Sunday, January 22, 2006

I agree

The Best Fried Rice
The Chinese Cookbook Copyright 1972

5 cups cold cooked rice (cooked at least one day in advance)
1 cup small raw shrimps, shelled, deveined, and split in half lengthwise I used large shrimp
1 teaspoon baking soda
1 teaspoon salt
5 tablespoons peanut, vegetable or corn oil
2/3 cup cubed Chinese sausages or cooked ham I used ham
3 eggs
½ cup cooked fresh or frozen peas
1 tablespoon salt, approximately
2 tablespoons oyster sauce
1 cup fresh bean sprouts (you can pluck the heads and tails off or not, I did)
½ cup chopped scallions, green part included

1. Flake the rice so that the grains do not stick together. Set aside.
2. Combine the shrimps with the soda and salt and let stand 15 minutes or longer. Rinse thoroughly in cold water and pat dry on paper toweling. (Does anyone know what this step does?)
3. Heat the oil in a wok or skillet until it is almost smoking and add the shrimps. Cook, stirring quickly, and turning them in the oil until they turn pink, about 30 seconds. Remove them to a sieve fitted over a mixing bowl and let them drain well. Return the oil from the drained shrimps to the pan.
4. Add the sausages or ham to the pan and cook just to heat through, stirring. Add the rice, stirring rapidly, and cook until thoroughly heated without browning.
5. So the following quickly: Make a well in the center of the rice and add the eggs, stirring constantly. When the have a soft-scrambled consistency, start incorporating the rice, stirring in a circular fashion. (I messed this up and wish I had cooked the eggs separately and added them back in like I usually do.)
6. When all the rice and eggs are blended, add the peas and the tablespoon of salt, stirring. Stir in the oyster sauce and the cooked shrimps, tossing the rice over and over to blend everything. Stir in the bean sprouts and cook, stirring and tossing, about 30 seconds. Add the scallions and serve immediately.

Yield: 8 to 12 servings.

When I got my first apartment, the first one that was mine, all mine, the very first night I ran home to make shrimp fried rice. They served a great version of it in the cafeteria at the hospital where I worked and I was trying to duplicate it (seriously this cafeteria had great food). I felt so free to finally have my own kitchen to experiment in. Not that I didn't cook when I had roommates, but there was something about being able to cook alone that was very appealing to me. I still prefer to cook after the rest of the house goes to sleep.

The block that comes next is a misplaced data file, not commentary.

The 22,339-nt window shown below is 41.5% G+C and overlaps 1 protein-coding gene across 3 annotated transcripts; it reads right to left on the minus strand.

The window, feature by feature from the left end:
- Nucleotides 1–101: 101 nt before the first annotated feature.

My attempt to duplicate the cafeteria version of shrimp fried rice was a failure but since then I have made passable fried rice. At least I thought so until I tasted this recipe. Even though I mucked this up when I added the eggs, ending up with a creamy finished product, this was still the tastiest fried rice I've ever made. I would probably leave the sprouts out next time since I just don't care all that much for them but that would be the only change I would make (besides cooking the eggs separately). I've always added soy sauce but oyster sauce seems to be the proper ingredient for good fried rice. I'm probably the last person to know this but at least I know now.

This is my third Craig Claiborne cookbook (I've also cooked from The New York Times Cookbook and Cooking With Herbs and Spices). Not that I'm a huge fan of his, it's just that he showed up alot in the return bin at the book warehouse where I worked during the summer in college. I haven't had a loser recipe from him yet. He had a co-author for this book - Virginia Lee. These recipes claim to be authentic but since I've only eaten your typical American-style Chinese food, I can't vouch for that. For the most part, these recipes do seem very 'doable', probably more so than in 1972 when this was written. I doubt Asian ingredients were as widely available at that time.


MommyProf said...

Soaking the shrimp brines them. Basically makes them saltier and moister. Learned this from Alton Brown.

Randi said...

looks good, i wonder if it would work with brown rice?